Vocal chord surgery – Microlaryngoscopy
Vocal chord surgery concerns operations for the management of benign vocal cord conditions, such as polyps, nodules, cysts, polypoid degeneration (Reinke’s oedema), papillomas and laryngeal hernias. These lesions manifest mainly as hoarseness. Thanks to the use of a microscope and a special laryngoscope, microlaryngoscopy allows these operations to be performed endoscopically, accurately (thanks to zooming) and without incisions, which is very important for postoperative voice quality.
How are voice problems diagnosed?
Contemporary flexible or rigid endoscopes can be connected to a monitor, offering a clear picture of the vocal chord lesion. Indeed, an even more specialised examination, called stroboscopy, now exists. It is used by specialists to visualise vocal fold vibration and can reveal abnormalities that are not possible to identify by simple laryngoscopy. A comprehensive diagnosis is very important, as it determines the correct therapeutic strategy.
What is the appropriate treatment for these problems?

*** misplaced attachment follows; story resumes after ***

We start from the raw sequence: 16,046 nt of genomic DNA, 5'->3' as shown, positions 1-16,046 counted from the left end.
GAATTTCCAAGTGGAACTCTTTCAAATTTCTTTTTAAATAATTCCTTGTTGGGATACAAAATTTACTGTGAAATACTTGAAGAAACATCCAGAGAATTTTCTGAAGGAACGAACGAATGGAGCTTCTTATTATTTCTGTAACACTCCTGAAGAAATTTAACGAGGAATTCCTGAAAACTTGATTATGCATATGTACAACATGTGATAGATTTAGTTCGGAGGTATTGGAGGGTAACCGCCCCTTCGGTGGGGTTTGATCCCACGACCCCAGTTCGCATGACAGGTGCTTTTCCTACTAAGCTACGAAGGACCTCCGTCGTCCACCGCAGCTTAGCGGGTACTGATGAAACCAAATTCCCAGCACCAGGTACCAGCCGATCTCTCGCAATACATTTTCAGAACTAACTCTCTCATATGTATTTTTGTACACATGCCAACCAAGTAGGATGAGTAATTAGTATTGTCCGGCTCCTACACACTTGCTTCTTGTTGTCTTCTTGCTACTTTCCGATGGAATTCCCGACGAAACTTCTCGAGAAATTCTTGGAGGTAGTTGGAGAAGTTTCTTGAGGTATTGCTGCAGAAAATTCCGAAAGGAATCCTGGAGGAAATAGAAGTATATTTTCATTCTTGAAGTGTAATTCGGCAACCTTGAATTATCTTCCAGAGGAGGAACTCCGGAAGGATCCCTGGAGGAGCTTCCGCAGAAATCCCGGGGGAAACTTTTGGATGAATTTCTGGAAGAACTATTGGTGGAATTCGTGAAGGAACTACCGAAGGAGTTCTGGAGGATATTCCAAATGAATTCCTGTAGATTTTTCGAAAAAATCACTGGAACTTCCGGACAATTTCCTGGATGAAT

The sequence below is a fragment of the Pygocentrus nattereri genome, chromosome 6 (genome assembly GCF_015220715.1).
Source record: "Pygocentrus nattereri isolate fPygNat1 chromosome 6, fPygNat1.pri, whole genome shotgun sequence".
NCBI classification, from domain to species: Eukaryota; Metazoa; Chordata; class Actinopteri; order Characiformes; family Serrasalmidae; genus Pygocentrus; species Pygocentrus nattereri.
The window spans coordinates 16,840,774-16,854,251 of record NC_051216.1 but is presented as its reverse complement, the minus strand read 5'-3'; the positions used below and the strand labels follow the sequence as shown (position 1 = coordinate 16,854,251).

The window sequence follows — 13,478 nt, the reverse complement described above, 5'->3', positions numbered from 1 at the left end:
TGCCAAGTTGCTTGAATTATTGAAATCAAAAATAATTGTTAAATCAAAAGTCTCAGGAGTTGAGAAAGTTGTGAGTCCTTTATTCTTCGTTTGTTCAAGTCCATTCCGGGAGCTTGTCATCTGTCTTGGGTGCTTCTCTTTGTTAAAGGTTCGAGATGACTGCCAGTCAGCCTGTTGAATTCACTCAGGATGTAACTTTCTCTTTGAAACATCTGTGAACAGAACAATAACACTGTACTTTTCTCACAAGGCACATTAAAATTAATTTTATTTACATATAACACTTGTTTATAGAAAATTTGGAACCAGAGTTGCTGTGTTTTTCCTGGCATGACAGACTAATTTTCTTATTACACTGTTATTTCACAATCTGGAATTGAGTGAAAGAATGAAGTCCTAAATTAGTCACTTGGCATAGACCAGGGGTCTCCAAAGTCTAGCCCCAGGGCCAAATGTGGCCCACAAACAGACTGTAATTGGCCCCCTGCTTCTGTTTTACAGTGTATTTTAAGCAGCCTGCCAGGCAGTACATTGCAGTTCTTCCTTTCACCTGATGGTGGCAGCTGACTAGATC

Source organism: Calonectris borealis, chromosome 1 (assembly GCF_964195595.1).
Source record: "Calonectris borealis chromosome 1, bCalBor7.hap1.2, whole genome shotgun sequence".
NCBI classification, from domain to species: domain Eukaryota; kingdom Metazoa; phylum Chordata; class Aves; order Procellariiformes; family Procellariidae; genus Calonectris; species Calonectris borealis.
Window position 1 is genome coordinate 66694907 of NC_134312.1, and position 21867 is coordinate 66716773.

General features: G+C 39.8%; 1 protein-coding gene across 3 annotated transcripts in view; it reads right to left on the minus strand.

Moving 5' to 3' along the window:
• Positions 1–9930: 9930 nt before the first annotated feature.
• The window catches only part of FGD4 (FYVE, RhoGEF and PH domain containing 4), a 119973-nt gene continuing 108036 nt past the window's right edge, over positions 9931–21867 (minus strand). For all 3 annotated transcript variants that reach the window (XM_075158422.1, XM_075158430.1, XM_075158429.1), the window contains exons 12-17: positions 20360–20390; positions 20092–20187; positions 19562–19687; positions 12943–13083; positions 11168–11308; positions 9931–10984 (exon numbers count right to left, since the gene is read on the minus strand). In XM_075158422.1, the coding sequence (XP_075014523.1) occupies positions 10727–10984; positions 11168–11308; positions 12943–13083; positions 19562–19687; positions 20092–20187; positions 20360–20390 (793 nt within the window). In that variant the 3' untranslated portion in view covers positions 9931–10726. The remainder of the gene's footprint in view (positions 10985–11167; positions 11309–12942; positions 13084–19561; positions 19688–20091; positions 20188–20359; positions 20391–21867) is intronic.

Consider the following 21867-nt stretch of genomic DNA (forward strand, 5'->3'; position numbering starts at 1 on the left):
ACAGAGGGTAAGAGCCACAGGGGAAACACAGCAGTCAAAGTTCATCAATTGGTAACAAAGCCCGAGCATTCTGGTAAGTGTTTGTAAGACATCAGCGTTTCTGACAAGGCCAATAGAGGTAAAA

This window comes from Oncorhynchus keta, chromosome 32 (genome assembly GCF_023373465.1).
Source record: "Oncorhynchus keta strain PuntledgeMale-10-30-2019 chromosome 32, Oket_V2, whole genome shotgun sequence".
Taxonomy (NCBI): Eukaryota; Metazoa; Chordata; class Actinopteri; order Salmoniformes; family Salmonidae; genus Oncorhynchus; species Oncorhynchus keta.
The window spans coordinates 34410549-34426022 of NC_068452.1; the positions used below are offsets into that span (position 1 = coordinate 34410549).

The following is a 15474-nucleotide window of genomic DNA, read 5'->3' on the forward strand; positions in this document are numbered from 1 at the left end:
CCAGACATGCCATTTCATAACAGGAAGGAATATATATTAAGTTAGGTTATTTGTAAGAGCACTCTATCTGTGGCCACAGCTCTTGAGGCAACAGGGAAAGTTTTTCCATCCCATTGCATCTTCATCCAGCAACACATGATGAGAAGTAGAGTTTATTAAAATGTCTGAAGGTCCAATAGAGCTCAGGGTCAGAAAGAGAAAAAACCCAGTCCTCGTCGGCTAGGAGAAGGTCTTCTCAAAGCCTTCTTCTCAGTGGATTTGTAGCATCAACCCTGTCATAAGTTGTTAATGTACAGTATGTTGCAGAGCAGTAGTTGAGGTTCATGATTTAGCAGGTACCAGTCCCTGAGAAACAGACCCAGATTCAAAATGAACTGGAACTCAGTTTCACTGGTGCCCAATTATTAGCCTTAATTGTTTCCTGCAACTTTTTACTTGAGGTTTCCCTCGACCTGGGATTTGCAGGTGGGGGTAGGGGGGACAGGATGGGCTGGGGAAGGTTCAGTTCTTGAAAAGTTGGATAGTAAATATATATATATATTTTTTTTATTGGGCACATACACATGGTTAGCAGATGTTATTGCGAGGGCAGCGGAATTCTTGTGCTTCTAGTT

Usually, treatment is initially conservative and includes care and medication for pre-disposing conditions such as allergies or gastroesophageal reflux, as well as a correct diet, avoidance of smoking, alcohol and irritants in general. However, when this treatment is not effective, or when a malignancy is suspected, surgery may be required. The determining factor for taking the right decision is the doctor’s extensive experience and expertise.
What are the latest surgical techniques?
The contemporary surgical management of these lesions in some cases uses a microflap technique, and various types of laser (CO2- KTP) that are much less traumatic for the sensitive vocal cord mucosa and provide better voice quality postoperatively.
In operations for benign lesions, postoperative aphonia for about 5 days is crucial for proper healing. Speech therapy may also often be necessary, both preoperatively and postoperatively. Finally, the follow-up of the patient by laryngoscopy and stroboscopy after surgery reduces the risk of recurrence, in cases of both benign or malignant lesions.